public safety - 112

Public Safety



To increase safety and establish common service standards, the European Union instituted 112 as the single emergency number for all EU countries. 112 PSAPs serve as a unique entry point for all emergency calls, offering citizen a faster and easier way to reach the help they need. Beta 80 is the leader for 112 solutions in Italy. We designed, installed and started-up the 112 PSAP pilot project in Italy, and continued to assist agencies, regions and counties in their transition to the 112 models.



½Beta 80 has a broad experience in implementing 1st and 2nd level PSAPs, with 67 installations worldwide. We assist customers in their transition to the 112 model. Our services cover everything from consultancy and design to implementation and 24/7 support to start up, testing and training. Our 112 customizable software solutions guarantee a fast and structured response service for all and are fully compliant with EEN standards.





emma is the emergency management solution designed for 112 PSAPs. It coordinates resources and tasks to respond to any emergency call, optimizing decision making and event management. It supports dispatchers in quickly identifying the incident and geographical location to always provide the right response. Thanks to its 98 modules, emma is fully customizable for each PSAPs’ unique needs. It integrates with all main technologies to create a system that is cohesive and sophisticated.




Beta 80 is in Italian 112 PSAPs ever since it installed the very first one in Varese in 2010. This model was afterwards implemented in the entire Lombardy region, and later became the national standard as it was extended to other regions. Today, the number of residents served by Beta 80’s 112 platform tops 25 million and emma manages 17 million emergency calls a year. Beta 80 112 solutions also include the Where Are U and other smartphone apps.






Beta 80 supports all different 112 models in Europe including the following five mapped by EENA. There is no “final model” because it depends on the social and cultural context of each country.


Model 1: 1st level PSAP, dedicated to a specific type of emergency, each with its own number.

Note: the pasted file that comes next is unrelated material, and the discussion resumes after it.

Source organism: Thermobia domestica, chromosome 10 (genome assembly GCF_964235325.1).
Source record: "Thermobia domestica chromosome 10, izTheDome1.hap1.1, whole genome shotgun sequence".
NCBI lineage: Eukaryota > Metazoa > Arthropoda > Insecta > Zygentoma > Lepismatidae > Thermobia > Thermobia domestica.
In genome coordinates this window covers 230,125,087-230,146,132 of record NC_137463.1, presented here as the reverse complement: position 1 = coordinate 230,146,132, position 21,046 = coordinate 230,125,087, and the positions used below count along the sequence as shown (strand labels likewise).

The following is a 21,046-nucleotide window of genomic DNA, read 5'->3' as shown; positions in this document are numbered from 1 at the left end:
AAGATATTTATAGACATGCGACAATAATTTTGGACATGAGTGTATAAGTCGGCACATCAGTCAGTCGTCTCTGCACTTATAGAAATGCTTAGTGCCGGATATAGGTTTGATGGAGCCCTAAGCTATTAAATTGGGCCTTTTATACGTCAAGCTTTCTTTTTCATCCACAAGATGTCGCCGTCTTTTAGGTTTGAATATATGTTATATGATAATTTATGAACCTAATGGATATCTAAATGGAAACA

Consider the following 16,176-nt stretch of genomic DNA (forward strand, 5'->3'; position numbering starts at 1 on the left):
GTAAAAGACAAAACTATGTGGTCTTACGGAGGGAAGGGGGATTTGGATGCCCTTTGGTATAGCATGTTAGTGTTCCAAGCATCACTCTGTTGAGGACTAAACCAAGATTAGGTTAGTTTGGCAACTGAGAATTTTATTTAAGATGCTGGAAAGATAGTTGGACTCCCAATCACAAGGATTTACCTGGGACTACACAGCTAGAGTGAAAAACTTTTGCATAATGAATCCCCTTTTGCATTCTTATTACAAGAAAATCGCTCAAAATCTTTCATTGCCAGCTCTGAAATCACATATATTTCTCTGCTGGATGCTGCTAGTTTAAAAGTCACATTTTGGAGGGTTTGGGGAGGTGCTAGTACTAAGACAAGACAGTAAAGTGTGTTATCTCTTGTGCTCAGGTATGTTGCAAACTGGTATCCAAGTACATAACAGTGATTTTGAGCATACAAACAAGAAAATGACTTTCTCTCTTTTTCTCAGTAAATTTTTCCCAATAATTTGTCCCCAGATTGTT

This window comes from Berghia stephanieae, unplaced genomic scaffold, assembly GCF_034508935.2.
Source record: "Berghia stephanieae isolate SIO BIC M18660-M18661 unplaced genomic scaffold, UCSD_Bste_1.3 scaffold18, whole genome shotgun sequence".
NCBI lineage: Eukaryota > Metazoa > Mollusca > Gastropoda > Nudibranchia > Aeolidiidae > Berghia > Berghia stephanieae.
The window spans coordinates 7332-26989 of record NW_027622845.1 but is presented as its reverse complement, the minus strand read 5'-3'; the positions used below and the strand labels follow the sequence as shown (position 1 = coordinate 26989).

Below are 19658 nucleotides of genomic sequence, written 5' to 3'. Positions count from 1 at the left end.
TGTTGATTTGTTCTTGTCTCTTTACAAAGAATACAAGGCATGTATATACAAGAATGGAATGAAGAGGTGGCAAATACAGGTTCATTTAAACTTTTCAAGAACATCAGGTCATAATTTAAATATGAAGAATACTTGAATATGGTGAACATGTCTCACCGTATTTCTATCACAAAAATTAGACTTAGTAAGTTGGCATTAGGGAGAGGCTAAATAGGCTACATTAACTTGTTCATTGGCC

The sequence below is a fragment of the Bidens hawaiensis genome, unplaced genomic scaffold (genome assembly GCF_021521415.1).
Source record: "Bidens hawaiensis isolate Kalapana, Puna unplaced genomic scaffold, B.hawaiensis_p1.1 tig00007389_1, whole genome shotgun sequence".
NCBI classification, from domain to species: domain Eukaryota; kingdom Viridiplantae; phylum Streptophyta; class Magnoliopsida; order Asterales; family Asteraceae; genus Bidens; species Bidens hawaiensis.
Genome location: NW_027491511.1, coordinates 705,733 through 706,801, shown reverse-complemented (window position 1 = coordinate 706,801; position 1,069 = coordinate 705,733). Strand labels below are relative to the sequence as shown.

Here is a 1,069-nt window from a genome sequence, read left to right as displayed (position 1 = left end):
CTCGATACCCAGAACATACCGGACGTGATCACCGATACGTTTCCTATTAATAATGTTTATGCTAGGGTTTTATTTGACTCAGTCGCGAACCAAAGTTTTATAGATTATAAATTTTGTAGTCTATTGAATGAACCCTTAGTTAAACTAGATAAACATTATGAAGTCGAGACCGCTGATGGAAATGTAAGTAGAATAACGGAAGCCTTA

Model 2: Two-level PSAP: the 1st level is usually managed by civilian personnel in charge of the call filter. The call is directed to a 2nd level PSAP where specialised personnel handles the call classification and vehicle dispatching.

Model 3: Two-level PSAP: the 1st level can be managed by civilian personnel, but sometimes also by specialised personnel (police, fire brigade). It filters the calls, and correctly localises them to forward the requests to the appropriate 2nd level PSAP. Many countries adopt this model in different forms, e.g. Portugal (through the police), Lithuania (through the fire brigade) and Romania (with civilian operators).

Model 4: Integrated two-level PSAP: the two levels work together at the same PSAP and follow the interaction scheme: call filter and localisation at the 1st level and emergency management at the 2nd level. According to some, this is the most efficient model, but the costs associated with this model are high compared to the others.

Model 5: Single-level PSAP that fully manages the emergency process: management of the call and of the dispatch of resources. The PSAP is often managed by civilian personnel that undergoes a long training period. Sweden, Finland and Estonia adopt this model.



Develop a clear, safe and reliable emergency service environment in Europe.
Beta 80 Group is a proud member of EENA, the European organisation that advertises and promotes the single emergency number. (link to the page As a member, Beta 80 directly partakes in events, conferences and public debates about 112, and contributes to reports, studies and testing of innovative technologies such as eCall and AML. Beta 80 plays an important role as Platinum Sponsor at EENA: Emergency Conference and Exhibition, Europe’s most important public safety trade fair.


Luca Bergonzi, Sales Executive EMEA & Asia Beta 80 Group is Chairman of the EENA Operations Committee. The committee is responsible for defining requirements, recommendations and best practices for the European emergency services in order to direct the policies of the various countries in building the 112 system.